Special Edition and Region 2 DVD Extras include:
First ImpressionsI believe that I began to understand the true nature of the TARDIS in this story, with the Doctor and Romana still in the control room and able to view the planet from the surface even after the blue box had materialized, not to mention all the highly enjoyable dialogue and banter about landing the craft.
On the whole, the story itself dealt with subject matter, settings and characters that were far more sci-fi and interesting to me personally, and it developed in grand and surprising ways. I wholeheartedly found it to be better than "The Ribos Operation" (story no. 98). Although "Ribos" had advanced much slower along the Key to Time Quest than I had hoped, I think "The Pirate Planet" allowed me to anticipate and relish each separate adventure along the quest to a far higher degree.
TechnicalitiesIn retrospect, "The Pirate Planet" was an ambitious project for the Doctor Who production team of the time, but Doctor Who is usually at its most interesting when it stretches its boundaries like this. The production is mostly excellent, but has a few noticeable flaws.
Dave Chapman is in charge of electronic effects for this one, and pulls off some exceptional soft-edged picture-in-picture mixes, not to mention great beam effects for the Mentiads, the Polyphase Avitron, and the defining style for K9's blaster. But the most numerous firings of beam weapons come from the guards' standard issue rifles, and these receive a most sub-standard red blob or diamond on the target only. This is a very poor choice for type of effect considering that about 80% of such shots fired are misses, meaning that the red blobs would belong out of frame most of the time, and leave nothing you can add in the frame itself.
The DVD version of this story is unique in presenting many surviving clips of raw film footage from this story, some of which didn't make it into the finished program. Nearly all of the extra clips involve laser battles fought with the guards' rifles, this time without the red blobs. Interestingly, the plain footage seems to get the idea across better, proving that director Pennant Roberts knew what he was doing with the camera angles, and it is easy to imagine how much better the story could be with better laser effects. "Earthshock" (story no. 122) and "Revelation of the Daleks" (story no. 143) definitely do not need laser effect upgrades anywhere near as badly as "The Pirate Planet" does. This story really needs to show the beams coming out of the muzzles, and either traveling completely outside of frame for many of the misses, or being reflected off of or absorbed harmlessly by the mentiads and/or their force wall. Simply having red blobs pop up in absurdly inappropriate places detracts from the story points that the script wants to make during these battles, and needlessly adds confusion.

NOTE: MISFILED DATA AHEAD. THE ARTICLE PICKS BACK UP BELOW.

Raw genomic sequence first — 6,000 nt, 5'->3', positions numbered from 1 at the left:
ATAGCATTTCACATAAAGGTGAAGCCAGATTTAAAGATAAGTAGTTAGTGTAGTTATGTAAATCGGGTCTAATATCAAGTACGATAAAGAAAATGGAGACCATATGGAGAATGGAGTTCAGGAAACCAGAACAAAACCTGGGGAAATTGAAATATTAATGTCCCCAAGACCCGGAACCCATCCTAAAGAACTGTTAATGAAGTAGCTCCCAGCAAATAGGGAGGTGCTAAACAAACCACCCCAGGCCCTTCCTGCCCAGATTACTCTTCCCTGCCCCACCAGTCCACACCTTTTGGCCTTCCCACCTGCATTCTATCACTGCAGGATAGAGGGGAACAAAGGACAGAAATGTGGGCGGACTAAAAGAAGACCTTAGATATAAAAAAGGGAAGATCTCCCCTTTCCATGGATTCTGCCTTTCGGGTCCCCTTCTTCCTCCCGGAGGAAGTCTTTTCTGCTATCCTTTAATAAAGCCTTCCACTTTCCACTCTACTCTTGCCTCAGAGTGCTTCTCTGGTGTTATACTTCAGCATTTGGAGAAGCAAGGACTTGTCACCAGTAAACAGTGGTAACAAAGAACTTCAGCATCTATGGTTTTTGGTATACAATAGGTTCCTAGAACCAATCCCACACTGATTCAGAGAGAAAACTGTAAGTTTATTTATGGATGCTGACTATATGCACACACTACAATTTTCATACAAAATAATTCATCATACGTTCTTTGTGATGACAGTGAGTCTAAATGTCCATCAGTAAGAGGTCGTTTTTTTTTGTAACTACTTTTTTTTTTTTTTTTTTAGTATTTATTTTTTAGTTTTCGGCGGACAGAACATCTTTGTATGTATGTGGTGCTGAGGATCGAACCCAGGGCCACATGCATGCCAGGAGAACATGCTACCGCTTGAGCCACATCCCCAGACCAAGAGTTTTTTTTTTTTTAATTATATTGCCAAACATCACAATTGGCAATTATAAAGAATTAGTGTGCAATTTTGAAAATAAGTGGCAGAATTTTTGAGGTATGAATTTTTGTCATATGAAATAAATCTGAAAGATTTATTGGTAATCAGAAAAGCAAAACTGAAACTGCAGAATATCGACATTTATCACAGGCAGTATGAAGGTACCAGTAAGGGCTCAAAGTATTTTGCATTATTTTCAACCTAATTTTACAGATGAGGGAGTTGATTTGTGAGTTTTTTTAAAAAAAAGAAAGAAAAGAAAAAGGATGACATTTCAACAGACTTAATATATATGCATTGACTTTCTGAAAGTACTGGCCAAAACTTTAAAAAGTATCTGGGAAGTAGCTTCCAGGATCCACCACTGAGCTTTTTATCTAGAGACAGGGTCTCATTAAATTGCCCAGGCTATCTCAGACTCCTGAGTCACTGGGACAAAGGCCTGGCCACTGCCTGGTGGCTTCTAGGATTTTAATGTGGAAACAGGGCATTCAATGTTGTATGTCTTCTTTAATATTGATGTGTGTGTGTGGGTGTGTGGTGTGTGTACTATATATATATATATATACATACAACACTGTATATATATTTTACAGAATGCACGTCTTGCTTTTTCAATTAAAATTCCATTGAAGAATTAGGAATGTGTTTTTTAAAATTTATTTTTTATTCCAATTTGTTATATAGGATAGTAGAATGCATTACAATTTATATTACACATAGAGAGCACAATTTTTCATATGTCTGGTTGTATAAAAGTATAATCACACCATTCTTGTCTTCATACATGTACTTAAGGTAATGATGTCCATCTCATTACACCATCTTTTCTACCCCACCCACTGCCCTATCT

I must add though, that I really like the sound effect for the guards' rifles, a very nice, echoing, "out-there" sound.
Clive Bennett is exceptional among the average citizens of Zanak featured in episode one, and it's a pity he is obscured in many of the crowd shots. Many of the other citizens, guards, and technicians are quite lacklustre, as are Mula, Balaton, Kimus, and Pralix during their time in the wonderfully colourful sets of their home apartment. The dialogue for them here is simply too whiney and unable to come to grips with the story points for my tastes; Pralix, Kimus and Mula fare much better once they move on to more adventurous settings.
Bruce Purchase's Pirate Captain, on the other hand, is a good old barrel of fun. Having him play off of Andrew Robinson's excellent Mr. Fibuli is key to the character's success, and the hidden layers that gradually reveal the Captain's more three-dimensional aspects are much welcome stake-raising surprises. Also of note is Rosalind Lloyd's Nurse, who slowly gains much strength after an exquisitely subtle entrance.
"I save planets, mostly, but this time I think I've arrived far, far too late."Tom Baker and Mary Tamm are also in top form throughout, starting the story off with more of the great intellectual rivalry that graced the beginning of their characters' relationship in the last story. The Doctor gets to go everywhere, meet everybody, and keep very busy solving problems and remaining in jovial good spirits throughout, except quite rightly when some atrocity is revealed, so top marks on getting his character right today.
This story is rather neatly split in two, with the first half going to exploration and investigation, and the second devoted to an ever escalating struggle between the Captain's forces and the Doctor's party. The escalation is extremely enjoyable, logical, and well-written, coming to a climax in episode four with all the right energy for a Doctor Who conclusion. But as this gives way to the required relief of tensions, many story points, not to mention the villains themselves, still need dealing with. Adams takes care of everything before the end, but the sense of it lies mostly in dialogue, and the final dispatch of the villains and their lair cannot match the level of excitement that the earlier struggle commanded. This is in fact the only story in the Key to Time season that doesn't show its allotted Key segment transforming back to its natural state. It seems to be a bit of an anti-climax, but the anti-climax portions are actually quite short compared with what came earlier, so the structure isn't too far off, and one can't complain too much.
This story is the 2nd adventure in season 16's Key To Time quest. It has become available on DVD and VHS video.
Single Story versions:
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